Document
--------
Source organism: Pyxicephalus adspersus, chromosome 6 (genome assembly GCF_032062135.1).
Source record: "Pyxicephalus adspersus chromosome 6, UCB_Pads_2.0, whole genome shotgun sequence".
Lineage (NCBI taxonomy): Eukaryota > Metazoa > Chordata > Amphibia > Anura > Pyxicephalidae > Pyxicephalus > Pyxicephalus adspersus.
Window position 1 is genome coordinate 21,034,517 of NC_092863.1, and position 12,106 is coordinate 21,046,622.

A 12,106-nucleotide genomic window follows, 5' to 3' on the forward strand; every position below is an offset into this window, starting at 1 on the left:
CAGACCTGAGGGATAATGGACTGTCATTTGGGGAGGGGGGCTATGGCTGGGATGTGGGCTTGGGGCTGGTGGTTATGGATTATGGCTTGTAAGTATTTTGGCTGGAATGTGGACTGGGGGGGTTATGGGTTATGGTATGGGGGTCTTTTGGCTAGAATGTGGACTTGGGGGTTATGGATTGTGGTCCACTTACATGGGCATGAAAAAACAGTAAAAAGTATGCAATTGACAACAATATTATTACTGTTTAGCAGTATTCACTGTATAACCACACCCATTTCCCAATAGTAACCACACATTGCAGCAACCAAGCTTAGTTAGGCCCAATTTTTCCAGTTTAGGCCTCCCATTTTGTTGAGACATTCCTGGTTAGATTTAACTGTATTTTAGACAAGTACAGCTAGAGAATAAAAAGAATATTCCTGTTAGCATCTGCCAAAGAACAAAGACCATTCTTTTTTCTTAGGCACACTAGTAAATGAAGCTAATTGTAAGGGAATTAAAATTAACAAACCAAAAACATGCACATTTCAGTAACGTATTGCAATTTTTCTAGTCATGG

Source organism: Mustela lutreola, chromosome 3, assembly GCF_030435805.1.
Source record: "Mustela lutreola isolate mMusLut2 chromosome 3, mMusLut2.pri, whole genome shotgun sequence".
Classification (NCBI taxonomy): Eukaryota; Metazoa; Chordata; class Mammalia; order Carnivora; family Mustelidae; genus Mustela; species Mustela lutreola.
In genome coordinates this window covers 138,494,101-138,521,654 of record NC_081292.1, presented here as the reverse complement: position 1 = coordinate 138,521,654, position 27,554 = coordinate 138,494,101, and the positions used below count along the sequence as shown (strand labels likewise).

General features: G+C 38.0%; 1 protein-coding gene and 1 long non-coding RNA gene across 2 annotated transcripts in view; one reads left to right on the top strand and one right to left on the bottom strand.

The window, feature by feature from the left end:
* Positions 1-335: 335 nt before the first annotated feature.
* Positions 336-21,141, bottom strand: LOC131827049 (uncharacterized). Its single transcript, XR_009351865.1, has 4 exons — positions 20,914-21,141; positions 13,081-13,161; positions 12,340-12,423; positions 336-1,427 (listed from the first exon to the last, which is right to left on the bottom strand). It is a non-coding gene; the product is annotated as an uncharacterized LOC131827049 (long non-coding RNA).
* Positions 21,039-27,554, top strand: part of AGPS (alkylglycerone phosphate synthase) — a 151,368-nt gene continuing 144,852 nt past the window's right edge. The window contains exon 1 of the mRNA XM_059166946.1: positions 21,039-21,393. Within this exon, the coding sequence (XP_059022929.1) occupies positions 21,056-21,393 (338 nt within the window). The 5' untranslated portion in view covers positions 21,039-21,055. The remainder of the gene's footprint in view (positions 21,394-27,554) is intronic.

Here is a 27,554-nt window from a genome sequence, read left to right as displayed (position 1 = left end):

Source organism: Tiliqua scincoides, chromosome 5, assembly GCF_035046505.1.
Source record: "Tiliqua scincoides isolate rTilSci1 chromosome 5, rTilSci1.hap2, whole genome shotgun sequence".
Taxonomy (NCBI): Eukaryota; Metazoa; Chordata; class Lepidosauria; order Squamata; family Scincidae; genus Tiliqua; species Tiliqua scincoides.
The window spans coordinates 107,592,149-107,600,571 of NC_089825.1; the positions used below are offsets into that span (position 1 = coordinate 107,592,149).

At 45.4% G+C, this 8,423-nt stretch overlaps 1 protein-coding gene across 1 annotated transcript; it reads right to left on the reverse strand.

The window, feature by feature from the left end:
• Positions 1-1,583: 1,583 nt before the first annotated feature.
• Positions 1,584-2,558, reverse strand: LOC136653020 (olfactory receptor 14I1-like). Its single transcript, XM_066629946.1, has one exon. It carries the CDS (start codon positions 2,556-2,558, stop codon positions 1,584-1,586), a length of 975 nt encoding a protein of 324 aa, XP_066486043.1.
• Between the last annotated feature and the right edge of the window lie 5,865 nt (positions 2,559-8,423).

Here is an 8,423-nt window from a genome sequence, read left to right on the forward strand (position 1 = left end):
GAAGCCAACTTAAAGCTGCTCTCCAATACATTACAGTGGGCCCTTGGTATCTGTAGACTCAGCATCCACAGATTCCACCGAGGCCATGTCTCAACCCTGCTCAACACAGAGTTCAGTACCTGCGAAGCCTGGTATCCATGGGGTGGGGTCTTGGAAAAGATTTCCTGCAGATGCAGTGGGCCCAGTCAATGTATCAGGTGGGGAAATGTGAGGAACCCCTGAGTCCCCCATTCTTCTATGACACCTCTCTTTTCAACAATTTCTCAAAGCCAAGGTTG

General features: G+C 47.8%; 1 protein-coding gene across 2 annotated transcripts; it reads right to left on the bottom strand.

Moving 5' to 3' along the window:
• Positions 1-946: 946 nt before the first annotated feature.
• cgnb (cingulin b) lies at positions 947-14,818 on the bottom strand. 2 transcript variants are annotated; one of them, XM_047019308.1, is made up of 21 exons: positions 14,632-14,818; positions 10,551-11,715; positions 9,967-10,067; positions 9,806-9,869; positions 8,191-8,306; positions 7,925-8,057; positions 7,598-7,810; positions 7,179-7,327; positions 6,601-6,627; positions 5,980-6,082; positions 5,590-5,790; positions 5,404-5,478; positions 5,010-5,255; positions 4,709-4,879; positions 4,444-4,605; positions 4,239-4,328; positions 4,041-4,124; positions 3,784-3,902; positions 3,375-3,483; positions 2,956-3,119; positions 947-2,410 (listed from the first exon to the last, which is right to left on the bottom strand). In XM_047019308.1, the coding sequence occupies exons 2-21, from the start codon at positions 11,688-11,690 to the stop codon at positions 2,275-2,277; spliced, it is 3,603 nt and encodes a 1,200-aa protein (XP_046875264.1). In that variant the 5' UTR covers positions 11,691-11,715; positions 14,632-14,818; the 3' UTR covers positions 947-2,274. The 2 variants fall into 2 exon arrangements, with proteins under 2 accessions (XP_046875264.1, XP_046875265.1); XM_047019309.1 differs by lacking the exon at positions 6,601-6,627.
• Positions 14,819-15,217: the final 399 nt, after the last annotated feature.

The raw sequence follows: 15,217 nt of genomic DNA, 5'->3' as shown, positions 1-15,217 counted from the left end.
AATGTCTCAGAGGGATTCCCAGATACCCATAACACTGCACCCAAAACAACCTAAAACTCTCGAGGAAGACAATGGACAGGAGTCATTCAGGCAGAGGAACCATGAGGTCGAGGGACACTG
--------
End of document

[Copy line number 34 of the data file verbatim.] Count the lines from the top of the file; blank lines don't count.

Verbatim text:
AATGTCTCAGAGGGATTCCCAGATACCCATAACACTGCACCCAAAACAACCTAAAACTCTCGAGGAAGACAATGGACAGGAGTCATTCAGGCAGAGGAACCATGAGGTCGAGGGACACTG